When this initiative began in 2008, floodplain restoration on the mainstem Willamette River was scarce, with just a few projects begun and only one large-scale project underway along the 160 miles upstream of Willamette Falls. Few of the region’s river restoration groups identified the mainstem Willamette as part of their territory, viewing the scale of its challenges as too big to tackle.
Habitat restoration in the Willamette’s wide floodplain often involves large-scale, complicated, risky work that may take many years to complete. Without long-term funding to cover extensive outreach and engagement, project planning, restoration work and stewardship, these projects were impossible.
WRI and the Oregon Watershed Enhancement Board (OWEB) worked with scientists to identify river reaches with the greatest potential for restoration. Then, we encouraged conservation groups to focus on the mainstem, supported their capacity to seek out new projects and agreed to fund projects for the long term. As restoration opportunities began to take shape, WRI and OWEB, later joined by and the Bonneville Power Administration, partnered to leverage each group’s resources into a $2+ million-per-year coordinated investment in Willamette River restoration.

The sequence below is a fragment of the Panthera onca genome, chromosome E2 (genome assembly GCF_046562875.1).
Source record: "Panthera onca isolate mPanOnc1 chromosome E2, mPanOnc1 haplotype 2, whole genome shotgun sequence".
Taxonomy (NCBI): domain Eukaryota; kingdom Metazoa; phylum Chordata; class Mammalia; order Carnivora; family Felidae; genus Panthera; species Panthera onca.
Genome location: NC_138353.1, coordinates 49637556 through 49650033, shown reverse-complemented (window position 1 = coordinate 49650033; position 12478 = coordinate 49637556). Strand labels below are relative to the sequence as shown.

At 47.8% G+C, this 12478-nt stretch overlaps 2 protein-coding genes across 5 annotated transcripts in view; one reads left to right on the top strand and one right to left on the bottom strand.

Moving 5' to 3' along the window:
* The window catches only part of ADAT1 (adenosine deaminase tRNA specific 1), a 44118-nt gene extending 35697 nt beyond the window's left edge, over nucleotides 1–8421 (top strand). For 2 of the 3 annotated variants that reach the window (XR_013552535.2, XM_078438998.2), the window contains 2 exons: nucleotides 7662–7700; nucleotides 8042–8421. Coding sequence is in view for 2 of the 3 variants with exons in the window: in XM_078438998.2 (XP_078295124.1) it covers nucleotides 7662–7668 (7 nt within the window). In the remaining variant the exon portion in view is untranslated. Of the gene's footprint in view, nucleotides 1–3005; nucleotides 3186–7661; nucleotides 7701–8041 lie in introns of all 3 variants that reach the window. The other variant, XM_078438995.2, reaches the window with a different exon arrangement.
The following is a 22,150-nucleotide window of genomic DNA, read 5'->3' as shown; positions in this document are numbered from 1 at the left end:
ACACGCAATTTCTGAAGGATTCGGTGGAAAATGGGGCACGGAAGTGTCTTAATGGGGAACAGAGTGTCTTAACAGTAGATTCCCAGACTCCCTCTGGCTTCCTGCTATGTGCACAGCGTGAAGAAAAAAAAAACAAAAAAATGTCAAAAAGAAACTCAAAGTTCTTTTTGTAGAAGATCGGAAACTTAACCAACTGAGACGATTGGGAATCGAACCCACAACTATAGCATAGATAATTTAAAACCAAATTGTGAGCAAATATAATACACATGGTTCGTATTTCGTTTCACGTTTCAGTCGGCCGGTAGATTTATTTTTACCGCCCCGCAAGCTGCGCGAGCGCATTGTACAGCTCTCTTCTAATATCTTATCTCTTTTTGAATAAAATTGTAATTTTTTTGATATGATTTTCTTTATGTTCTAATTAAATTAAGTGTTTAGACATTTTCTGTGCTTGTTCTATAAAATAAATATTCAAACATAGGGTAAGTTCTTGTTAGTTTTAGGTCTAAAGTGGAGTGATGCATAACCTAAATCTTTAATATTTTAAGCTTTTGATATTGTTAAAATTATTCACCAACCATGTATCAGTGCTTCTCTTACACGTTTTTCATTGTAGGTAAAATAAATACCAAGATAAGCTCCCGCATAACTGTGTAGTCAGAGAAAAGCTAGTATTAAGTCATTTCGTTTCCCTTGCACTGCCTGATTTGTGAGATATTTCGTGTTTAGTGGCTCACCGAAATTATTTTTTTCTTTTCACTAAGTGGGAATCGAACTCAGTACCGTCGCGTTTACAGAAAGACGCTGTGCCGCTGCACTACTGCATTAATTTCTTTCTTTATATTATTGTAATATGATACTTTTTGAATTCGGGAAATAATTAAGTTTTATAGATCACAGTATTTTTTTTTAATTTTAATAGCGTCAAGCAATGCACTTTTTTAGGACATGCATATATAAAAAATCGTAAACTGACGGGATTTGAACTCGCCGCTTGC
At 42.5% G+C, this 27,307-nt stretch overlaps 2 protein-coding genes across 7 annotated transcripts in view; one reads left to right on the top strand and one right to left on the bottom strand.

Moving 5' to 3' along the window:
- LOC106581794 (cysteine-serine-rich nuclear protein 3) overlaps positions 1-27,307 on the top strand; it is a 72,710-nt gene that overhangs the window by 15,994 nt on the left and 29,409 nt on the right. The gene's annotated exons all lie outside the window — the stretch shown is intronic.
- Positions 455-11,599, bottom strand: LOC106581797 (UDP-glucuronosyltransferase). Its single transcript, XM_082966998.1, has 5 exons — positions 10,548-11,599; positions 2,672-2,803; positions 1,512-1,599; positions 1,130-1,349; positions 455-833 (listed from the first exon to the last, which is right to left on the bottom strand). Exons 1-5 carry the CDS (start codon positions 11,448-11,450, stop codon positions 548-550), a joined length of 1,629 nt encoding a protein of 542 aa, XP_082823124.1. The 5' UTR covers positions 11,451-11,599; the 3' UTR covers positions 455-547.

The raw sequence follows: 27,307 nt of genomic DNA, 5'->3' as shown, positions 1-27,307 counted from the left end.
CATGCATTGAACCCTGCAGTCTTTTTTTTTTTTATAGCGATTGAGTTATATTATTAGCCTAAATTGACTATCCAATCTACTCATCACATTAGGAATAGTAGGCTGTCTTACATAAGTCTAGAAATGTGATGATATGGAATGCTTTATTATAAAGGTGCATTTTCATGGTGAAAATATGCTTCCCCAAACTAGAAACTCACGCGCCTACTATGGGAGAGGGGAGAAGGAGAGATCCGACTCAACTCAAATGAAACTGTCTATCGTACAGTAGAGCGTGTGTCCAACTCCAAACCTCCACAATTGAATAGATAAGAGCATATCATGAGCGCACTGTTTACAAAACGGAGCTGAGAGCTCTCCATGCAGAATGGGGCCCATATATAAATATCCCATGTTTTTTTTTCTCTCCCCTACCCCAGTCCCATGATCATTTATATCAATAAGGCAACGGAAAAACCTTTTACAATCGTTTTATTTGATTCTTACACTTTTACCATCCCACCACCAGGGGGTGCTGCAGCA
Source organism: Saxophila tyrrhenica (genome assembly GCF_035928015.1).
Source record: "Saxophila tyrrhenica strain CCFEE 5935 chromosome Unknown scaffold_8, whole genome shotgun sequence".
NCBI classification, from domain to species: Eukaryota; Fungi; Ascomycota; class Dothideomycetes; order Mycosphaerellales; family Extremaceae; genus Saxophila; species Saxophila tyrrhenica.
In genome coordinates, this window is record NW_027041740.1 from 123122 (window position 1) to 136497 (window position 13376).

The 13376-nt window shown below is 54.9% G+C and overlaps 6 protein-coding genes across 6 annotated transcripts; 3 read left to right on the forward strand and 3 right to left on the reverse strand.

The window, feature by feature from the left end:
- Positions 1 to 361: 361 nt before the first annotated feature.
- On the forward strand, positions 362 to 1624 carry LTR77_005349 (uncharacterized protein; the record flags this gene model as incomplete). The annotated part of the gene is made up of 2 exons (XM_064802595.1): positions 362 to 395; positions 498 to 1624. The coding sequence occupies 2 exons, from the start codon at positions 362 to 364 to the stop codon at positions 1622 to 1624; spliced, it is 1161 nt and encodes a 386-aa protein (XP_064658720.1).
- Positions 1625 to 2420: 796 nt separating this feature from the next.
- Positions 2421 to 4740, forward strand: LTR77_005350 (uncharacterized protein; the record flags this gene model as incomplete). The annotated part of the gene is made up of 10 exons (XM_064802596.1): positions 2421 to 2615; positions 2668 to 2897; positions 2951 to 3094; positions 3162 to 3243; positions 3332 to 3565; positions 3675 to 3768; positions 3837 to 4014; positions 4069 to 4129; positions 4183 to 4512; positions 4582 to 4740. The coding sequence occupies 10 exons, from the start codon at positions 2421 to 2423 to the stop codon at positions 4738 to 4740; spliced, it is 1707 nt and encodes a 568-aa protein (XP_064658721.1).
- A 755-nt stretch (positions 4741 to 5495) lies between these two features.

Since then, more than a dozen groups have begun working on the Willamette mainstem, resulting in 24 new significant floodplain restoration projects. It’s a pace and scale of restoration this river has never seen, and it’s already yielding measurable gains for the river. At the confluence of the Middle Fork and Coast Fork Willamette rivers near Eugene, water temperatures in defunct gravel-mining ponds dropped a critical several degrees after crews reconnected them to the river, vastly improving their ability to serve as needed cold water refuges for endangered native fish. That's just one of many examples of the tangible impact these restoration projects have had on the Willamette.